The police had no protective clothing equipment or protected vehicles and would be vulnerable during operations, as had already been proven.

A guerrilla warfare campaign was unsustainable and the only really sensible, lasting solution was a political one.

I wasn't prepared to be party to bringing down universal human rights condemnation on a nation and people that I had sworn to protect and serve and it was my reasoning that, if by leaving, there was the possibility that the militants would end their actions and negotiate a peace, then I could not allow such a peace, however allusive it then seemed, to be missed - hence my resignation.

Regrettably, that peace did not come about; fighting and bloodshed intensified for many more years and any hopes I once had for reforming and re-shaping the police service ended.

In 2000 just over a year after leaving the Solomons, I was very sad when some members of the RSIPF abandoned their pledge of impartiality and took up arms in the civil conflict, subordinated to political and personal pressures.

As much as I had warned the government of the likelihood of pay back by certain elements in the police, as you will read later on, the degree and extent of their unlawful actions cause me now to wonder how long it will be before the RSIPF is fully trusted again by a society known to have long memories.

In my letter of resignation, I wrote:

“I confirm my intention to leave the Solomon Islands on the completion of my current contract on 23 July 1999.

“The decision to decline a further contract has not been taken lightly for I came to this country with a determination to reform the entire police service and to win respect for an organization that had been devoid of leadership, resources and facilities for many years.

“I can honestly say that I have devoted my whole time in trying to achieve my aims, including outlaying large sums of money of my personal funds to acquire essentials when funds were not provided.

“The cosmetic changes that have been made and the service delivery that has been enhanced cannot be sustained without effective, committed and loyal officers and money to acquire logistical equipment, improve and build police facilities, recruit personnel and re-train the whole organization.

“The inherited debt burden faced by the government on assuming office worked to prevent these reforms. No amount of personal initiative or encouragement can succeed, in the long term, without the realization that an effective police service, of adequate strength and capability, is necessary at all times to provide security and aid the development of the country.

“I have had to appeal for funds and equipment from many sources, including our development partners. I have also taken the initiative to have a security review undertaken of the nation’s security needs, but a Police Commissioner should not be expected to continually beg for money to maintain essential services.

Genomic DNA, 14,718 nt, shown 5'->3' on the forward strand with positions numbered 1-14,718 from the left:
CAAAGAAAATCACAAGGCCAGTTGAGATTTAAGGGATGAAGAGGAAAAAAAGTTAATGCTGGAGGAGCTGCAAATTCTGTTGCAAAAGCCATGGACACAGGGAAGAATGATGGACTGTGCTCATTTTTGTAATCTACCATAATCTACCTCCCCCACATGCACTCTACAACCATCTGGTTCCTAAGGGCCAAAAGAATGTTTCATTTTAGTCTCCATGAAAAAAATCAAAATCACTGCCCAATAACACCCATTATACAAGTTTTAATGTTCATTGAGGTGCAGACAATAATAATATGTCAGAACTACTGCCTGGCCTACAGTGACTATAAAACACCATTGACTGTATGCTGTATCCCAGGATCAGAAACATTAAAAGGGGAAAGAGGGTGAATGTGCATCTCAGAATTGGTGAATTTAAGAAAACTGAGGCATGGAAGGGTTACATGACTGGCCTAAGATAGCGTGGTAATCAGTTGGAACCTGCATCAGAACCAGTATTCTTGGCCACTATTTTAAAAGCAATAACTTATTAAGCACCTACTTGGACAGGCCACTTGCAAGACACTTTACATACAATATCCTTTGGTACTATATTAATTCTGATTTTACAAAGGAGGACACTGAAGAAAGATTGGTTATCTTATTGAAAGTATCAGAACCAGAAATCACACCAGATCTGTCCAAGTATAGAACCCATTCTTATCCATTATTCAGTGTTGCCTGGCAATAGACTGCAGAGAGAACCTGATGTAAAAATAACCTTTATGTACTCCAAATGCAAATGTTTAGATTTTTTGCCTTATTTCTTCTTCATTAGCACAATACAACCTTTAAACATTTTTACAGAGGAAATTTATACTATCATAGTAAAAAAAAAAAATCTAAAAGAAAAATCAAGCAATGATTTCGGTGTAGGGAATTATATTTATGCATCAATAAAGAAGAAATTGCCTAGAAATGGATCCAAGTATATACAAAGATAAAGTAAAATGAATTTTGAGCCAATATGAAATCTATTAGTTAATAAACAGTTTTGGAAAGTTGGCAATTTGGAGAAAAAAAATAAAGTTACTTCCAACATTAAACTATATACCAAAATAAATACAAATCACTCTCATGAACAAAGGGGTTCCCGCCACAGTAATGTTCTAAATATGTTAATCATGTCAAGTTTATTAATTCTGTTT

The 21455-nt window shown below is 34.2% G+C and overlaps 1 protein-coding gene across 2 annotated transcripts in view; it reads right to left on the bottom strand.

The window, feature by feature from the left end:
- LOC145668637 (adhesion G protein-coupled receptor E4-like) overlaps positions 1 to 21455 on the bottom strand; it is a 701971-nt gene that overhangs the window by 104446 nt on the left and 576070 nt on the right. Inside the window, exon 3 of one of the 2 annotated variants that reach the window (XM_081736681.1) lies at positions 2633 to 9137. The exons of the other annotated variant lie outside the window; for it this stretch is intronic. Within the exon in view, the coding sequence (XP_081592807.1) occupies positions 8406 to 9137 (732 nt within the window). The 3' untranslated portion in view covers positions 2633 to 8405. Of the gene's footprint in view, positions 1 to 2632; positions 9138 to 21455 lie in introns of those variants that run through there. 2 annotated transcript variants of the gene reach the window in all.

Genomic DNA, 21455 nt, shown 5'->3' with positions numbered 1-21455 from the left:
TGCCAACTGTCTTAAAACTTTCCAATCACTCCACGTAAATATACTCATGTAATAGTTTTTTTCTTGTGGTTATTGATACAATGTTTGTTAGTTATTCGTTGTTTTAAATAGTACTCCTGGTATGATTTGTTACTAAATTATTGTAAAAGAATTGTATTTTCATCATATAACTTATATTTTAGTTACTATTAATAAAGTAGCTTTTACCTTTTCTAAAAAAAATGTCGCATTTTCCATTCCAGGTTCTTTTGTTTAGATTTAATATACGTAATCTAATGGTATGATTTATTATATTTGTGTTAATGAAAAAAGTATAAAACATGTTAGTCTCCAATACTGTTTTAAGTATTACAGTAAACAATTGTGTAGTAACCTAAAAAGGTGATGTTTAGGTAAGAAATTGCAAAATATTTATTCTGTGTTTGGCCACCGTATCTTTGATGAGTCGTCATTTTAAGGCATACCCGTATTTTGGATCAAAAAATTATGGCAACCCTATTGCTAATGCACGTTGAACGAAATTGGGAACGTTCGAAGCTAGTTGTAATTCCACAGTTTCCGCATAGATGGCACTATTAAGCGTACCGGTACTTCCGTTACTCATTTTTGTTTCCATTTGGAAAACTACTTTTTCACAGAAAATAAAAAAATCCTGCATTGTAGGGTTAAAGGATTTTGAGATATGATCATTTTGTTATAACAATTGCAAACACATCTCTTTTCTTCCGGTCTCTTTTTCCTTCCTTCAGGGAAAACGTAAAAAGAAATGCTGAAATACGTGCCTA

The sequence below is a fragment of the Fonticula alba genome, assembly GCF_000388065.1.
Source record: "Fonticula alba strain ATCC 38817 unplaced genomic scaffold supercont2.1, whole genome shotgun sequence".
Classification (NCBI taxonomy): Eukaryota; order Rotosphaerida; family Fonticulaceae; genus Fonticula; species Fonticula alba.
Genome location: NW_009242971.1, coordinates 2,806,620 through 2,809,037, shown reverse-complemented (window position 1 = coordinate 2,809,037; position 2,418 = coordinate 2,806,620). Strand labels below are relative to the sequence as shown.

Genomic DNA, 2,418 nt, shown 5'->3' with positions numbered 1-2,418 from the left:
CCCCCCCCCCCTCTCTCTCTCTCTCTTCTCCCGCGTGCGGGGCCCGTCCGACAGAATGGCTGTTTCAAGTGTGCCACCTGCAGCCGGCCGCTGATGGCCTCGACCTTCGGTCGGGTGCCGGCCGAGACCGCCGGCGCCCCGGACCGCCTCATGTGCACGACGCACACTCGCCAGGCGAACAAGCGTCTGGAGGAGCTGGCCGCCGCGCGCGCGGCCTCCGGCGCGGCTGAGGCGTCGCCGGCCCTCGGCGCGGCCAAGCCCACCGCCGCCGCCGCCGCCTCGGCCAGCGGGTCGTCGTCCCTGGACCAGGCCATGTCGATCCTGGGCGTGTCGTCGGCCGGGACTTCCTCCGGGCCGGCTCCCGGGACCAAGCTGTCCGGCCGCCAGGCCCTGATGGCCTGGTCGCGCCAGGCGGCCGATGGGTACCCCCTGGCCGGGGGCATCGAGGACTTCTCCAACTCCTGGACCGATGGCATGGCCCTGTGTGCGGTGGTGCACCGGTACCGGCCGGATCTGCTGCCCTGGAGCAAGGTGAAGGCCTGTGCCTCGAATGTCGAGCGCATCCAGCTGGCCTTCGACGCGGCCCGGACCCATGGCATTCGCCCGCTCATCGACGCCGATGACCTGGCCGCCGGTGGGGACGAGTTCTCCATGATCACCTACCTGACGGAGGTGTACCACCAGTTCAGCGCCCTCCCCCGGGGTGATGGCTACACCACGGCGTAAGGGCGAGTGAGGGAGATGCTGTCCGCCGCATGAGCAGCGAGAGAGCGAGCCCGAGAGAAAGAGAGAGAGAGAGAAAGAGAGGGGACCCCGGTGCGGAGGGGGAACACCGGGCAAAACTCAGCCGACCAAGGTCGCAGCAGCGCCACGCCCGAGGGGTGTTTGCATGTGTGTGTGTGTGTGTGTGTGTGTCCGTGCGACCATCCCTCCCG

“My calls for the early retirement of senior officers (at their own request) and to have them replaced has not been finalized after 2 years and there is still no funding available to provide fuel, buildings, maintenance, uniforms, transport, communications, recruitment, training, operations…The list is endless.

“The press criticism is but a small part of the major picture and I have warned, repeatedly, of the adverse affect it is having on morale. Despite this, and until yesterday, there was little time, if any, to curb the critical attacks on myself and the police as a whole. The police are now accused of brutality without any evidence or proof and the Royal Commission, which I requested and which could have discounted the allegations, if evidence had been presented, has still not be formed.

“I am now subjected to calls for my resignation and removal from office. I have even been told by the Deputy Speaker of the National Parliament to “pack my bags” and calls are being made for police officers’ to improve their image on Guadalcanal.

“I have taken independent advice about my decision to leave and advised that my staying will not help in promoting community policing on Guadalcanal for some years. The hatred caused by the divide that has developed between the people of Guadalcanal and Malaita will work against community policing. Given that this is true, and I believe it is, I would not wish to oversee an armed constabulary forever standing between two aggressive tribes.